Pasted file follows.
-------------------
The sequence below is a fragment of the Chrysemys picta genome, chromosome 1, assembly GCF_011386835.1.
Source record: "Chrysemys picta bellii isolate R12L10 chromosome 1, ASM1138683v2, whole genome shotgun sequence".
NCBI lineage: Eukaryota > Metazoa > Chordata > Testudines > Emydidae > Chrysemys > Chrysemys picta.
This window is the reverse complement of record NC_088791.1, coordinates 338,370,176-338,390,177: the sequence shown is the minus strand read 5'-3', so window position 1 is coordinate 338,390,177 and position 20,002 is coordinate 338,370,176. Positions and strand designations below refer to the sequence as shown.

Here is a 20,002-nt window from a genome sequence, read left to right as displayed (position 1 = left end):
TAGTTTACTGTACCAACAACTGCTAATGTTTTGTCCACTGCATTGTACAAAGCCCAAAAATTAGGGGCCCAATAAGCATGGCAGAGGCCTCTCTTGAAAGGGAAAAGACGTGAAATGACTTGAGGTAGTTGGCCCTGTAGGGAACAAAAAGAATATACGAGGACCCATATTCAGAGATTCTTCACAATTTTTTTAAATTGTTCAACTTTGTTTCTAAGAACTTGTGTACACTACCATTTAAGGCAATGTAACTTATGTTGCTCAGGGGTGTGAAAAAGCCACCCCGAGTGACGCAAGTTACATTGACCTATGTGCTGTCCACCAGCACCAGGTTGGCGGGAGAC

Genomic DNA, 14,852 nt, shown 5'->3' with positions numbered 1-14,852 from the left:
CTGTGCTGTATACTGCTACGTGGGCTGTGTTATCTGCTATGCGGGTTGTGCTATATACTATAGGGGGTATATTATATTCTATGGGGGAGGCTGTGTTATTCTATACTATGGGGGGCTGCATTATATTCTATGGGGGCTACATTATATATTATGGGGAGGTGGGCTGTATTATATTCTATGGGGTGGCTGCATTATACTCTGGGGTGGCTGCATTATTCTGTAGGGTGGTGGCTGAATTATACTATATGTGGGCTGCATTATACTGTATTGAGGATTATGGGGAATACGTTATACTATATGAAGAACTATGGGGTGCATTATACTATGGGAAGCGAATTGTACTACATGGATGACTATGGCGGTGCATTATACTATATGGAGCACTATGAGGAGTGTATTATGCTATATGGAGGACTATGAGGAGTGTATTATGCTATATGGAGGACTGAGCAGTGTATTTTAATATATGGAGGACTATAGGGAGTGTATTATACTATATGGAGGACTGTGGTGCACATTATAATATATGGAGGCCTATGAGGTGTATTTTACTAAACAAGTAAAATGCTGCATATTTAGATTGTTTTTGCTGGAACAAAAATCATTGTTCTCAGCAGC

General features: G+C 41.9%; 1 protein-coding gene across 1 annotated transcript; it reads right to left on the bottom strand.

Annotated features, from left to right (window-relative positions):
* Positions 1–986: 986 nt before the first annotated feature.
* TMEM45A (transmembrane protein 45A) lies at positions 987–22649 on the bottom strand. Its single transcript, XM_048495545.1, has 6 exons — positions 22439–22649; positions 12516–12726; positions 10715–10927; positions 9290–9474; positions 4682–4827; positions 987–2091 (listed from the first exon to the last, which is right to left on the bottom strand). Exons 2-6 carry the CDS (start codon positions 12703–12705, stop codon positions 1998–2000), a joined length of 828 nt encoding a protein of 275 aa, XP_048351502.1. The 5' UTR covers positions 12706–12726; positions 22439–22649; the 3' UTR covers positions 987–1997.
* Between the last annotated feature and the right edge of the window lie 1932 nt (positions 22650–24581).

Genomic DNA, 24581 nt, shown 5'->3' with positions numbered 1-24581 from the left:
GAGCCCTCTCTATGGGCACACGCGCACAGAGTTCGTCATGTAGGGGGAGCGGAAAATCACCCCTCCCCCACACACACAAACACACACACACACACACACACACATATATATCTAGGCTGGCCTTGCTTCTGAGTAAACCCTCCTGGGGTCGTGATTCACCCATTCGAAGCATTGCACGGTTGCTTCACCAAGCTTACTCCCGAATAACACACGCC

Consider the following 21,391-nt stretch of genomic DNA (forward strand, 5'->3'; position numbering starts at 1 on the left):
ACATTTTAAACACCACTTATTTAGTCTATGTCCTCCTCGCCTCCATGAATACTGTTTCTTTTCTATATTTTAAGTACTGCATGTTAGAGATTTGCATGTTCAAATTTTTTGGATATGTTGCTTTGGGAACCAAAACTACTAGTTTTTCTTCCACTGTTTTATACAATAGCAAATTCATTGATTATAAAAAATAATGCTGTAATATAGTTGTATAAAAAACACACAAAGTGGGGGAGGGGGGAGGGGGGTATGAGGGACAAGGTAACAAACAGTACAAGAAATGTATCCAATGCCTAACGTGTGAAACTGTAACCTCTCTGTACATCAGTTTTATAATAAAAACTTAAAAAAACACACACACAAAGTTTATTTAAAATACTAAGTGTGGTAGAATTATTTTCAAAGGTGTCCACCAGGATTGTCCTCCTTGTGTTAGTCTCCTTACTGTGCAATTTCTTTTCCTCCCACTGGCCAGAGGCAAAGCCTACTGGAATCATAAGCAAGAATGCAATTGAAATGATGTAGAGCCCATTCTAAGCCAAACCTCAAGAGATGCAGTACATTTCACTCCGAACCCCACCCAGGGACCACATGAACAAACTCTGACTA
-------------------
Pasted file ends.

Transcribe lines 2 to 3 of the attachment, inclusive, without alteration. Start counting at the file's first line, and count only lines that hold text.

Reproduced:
Source record: "Chrysemys picta bellii isolate R12L10 chromosome 1, ASM1138683v2, whole genome shotgun sequence".
NCBI lineage: Eukaryota > Metazoa > Chordata > Testudines > Emydidae > Chrysemys > Chrysemys picta.